You Take My Breath Away...Not

He showed up in his white pickup truck with two pit bulls in the back and asked me if I wanted to go up to Lover's Lane.

1981. Rex Smith was the Justin Timberlake of my day. He was the star of lite FM, with every station playing his smash hit, "You Take My Breath Away" and touring around with his swashbuckling golden tresses a la early Frampton.

Cast in New York's Public Theater production of _Pirates of Penzance,_ playing opposite Linda Rondstadt, Rex sang and danced and did the Johnny Depp "open shirt and reveal manly chest" thing with extraordinary verve. The high boots, poofy shirts, and pirate getup created the perfect hormonal--if still virginal--storm.

We--my mother, my sister, and I--lived just a five-minute bike ride to the Delacorte Theater in Central Park, where the Shakespeare in the Park festival was staging _Pirates._

For a 20-year-old actress wannabe studying with Uta Hagen at Berghof Studio, every performance at the Shakespeare festival was a master class. During the summers back in the early '80s, I saw every show.

I was swept away by legends like Meryl Streep and Raul Julia and the soon-to-be-famous (and infamous) Peter MacNicol, who went on to play John Cage on _Ally McBeal_ and now stars as the eccentric but endearing Dr. Larry Fleinhardt opposite Rob Morrow in _Numb3rs._ A genius of a talent who made watching _Twelfth Night_ more hilarious than the complete boxed set of _Curb Your Enthusiasm._ But whatever.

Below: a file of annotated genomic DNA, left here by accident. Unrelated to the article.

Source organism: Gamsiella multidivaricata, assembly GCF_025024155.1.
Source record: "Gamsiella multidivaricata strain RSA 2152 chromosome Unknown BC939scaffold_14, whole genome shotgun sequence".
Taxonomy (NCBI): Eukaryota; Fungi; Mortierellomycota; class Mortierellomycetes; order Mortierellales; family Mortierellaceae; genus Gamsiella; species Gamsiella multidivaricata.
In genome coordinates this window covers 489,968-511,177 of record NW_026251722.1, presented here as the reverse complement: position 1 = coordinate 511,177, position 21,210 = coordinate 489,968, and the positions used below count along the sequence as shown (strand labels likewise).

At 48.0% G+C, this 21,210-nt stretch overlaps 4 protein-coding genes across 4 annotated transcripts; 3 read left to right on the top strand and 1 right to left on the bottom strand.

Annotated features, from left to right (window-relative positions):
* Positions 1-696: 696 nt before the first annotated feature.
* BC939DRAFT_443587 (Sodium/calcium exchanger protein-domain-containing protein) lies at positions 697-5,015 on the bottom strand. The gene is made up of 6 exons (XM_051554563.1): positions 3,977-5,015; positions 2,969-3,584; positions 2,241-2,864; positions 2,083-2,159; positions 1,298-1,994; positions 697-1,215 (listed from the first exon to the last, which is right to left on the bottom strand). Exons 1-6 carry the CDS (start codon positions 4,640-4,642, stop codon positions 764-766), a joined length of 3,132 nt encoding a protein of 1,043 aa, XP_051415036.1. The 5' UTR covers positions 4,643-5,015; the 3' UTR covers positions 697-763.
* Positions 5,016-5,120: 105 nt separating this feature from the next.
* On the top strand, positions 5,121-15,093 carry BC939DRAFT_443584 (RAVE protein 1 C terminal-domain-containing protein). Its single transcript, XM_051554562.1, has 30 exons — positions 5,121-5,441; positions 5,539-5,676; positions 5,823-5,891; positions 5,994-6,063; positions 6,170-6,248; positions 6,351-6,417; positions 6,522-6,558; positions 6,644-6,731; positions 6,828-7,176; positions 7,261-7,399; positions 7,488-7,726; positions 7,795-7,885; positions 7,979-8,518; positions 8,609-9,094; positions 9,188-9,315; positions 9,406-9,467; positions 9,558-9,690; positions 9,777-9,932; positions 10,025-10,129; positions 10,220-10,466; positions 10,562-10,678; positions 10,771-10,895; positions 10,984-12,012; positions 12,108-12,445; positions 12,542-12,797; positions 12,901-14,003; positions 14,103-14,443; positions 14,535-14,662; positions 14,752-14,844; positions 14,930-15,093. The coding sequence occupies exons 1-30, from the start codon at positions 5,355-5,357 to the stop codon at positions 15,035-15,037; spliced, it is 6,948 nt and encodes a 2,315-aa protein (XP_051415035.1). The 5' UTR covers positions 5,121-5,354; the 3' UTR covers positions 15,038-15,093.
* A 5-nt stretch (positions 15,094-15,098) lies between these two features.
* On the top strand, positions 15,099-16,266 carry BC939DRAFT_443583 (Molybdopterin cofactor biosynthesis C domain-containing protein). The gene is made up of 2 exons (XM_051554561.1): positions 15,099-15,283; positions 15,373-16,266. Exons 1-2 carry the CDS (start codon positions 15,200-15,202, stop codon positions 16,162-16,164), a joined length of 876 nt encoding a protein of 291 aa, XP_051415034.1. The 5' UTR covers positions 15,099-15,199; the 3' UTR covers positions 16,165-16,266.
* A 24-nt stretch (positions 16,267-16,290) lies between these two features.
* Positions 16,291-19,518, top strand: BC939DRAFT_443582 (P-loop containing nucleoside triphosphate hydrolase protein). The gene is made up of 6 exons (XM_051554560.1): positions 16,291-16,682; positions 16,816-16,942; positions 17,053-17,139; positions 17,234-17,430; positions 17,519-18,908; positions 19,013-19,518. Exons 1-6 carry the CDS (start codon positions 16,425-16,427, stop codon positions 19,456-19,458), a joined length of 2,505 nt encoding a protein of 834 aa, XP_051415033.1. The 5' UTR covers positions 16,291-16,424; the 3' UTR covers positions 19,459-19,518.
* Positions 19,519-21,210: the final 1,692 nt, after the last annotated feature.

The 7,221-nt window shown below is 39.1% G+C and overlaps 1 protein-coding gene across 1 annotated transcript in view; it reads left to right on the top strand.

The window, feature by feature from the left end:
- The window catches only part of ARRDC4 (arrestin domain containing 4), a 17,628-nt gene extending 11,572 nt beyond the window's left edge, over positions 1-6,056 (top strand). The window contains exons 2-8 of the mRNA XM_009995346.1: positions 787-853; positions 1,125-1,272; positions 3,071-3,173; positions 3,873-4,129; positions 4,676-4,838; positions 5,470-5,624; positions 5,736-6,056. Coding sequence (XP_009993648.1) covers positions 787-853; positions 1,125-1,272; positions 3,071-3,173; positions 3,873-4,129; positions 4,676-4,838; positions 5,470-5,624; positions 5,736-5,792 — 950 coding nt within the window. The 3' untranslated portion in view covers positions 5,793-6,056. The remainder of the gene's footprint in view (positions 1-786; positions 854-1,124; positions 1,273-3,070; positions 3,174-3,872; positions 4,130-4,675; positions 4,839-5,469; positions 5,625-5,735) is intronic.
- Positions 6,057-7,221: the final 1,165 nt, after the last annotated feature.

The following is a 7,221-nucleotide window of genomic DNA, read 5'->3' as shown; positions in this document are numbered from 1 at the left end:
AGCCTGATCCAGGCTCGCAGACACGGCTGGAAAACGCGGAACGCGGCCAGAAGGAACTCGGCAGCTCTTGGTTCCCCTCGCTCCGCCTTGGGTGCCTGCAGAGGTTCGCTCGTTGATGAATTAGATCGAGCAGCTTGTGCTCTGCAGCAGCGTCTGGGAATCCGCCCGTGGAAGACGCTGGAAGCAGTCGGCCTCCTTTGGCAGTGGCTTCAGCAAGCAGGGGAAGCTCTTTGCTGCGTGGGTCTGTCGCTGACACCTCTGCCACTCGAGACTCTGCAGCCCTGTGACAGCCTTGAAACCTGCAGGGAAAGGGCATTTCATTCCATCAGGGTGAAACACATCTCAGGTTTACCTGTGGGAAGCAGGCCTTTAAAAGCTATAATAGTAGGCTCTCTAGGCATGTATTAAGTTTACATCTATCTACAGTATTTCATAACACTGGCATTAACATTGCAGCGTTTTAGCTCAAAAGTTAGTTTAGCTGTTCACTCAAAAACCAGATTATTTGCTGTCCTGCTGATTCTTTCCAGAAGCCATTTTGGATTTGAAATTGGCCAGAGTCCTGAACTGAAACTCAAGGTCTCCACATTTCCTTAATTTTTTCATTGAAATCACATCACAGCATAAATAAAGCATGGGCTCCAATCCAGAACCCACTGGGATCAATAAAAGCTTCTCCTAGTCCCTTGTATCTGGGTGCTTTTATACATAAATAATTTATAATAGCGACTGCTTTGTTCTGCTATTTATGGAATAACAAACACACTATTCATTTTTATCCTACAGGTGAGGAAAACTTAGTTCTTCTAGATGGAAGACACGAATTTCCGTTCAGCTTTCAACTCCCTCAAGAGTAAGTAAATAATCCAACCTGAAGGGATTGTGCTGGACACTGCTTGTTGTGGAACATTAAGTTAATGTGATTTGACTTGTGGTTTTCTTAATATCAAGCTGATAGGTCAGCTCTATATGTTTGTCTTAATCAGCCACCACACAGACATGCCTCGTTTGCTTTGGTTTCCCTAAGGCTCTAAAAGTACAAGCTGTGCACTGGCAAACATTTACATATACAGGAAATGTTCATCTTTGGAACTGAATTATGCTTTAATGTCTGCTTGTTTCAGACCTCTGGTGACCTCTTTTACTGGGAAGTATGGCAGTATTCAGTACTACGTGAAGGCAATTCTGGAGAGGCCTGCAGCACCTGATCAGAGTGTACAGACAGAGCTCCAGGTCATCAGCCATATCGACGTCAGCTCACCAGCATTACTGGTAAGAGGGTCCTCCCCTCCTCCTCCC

"The Lord works In mysterious ways," I thought. "Ask and you shall receive. You'll never know if you don't try." I was a scramble of New Age creative visualization meets pop psychology, fueled by books like _Looking Out for #1_ and Dr. Wayne Dyer's _The Sky's the Limit._ I knew Rex Smith was meant for me.

I slipped a note to the backstage dressing room before one of the shows. A note that I'm sure I thought said it all. Something clever but sweet. Full of praise. And my phone number. And I believed. I believed. It was just meant to be. This was my moment. God would see to it. And then I waited.

Three weeks later, Rex called. I knew he would. He showed up in his white pickup truck with two pit bulls in the back and asked me if I wanted to go up to Lover's Lane. I was, like, "Lover's what?" He was, like, "You know--where do people go around here? Nudge nudge, wink, wink." "Go for what?" I asked. He shook his head and asked, "How old are you again?"

I was old enough to take a look at the two pits in the back of the truck and get out.


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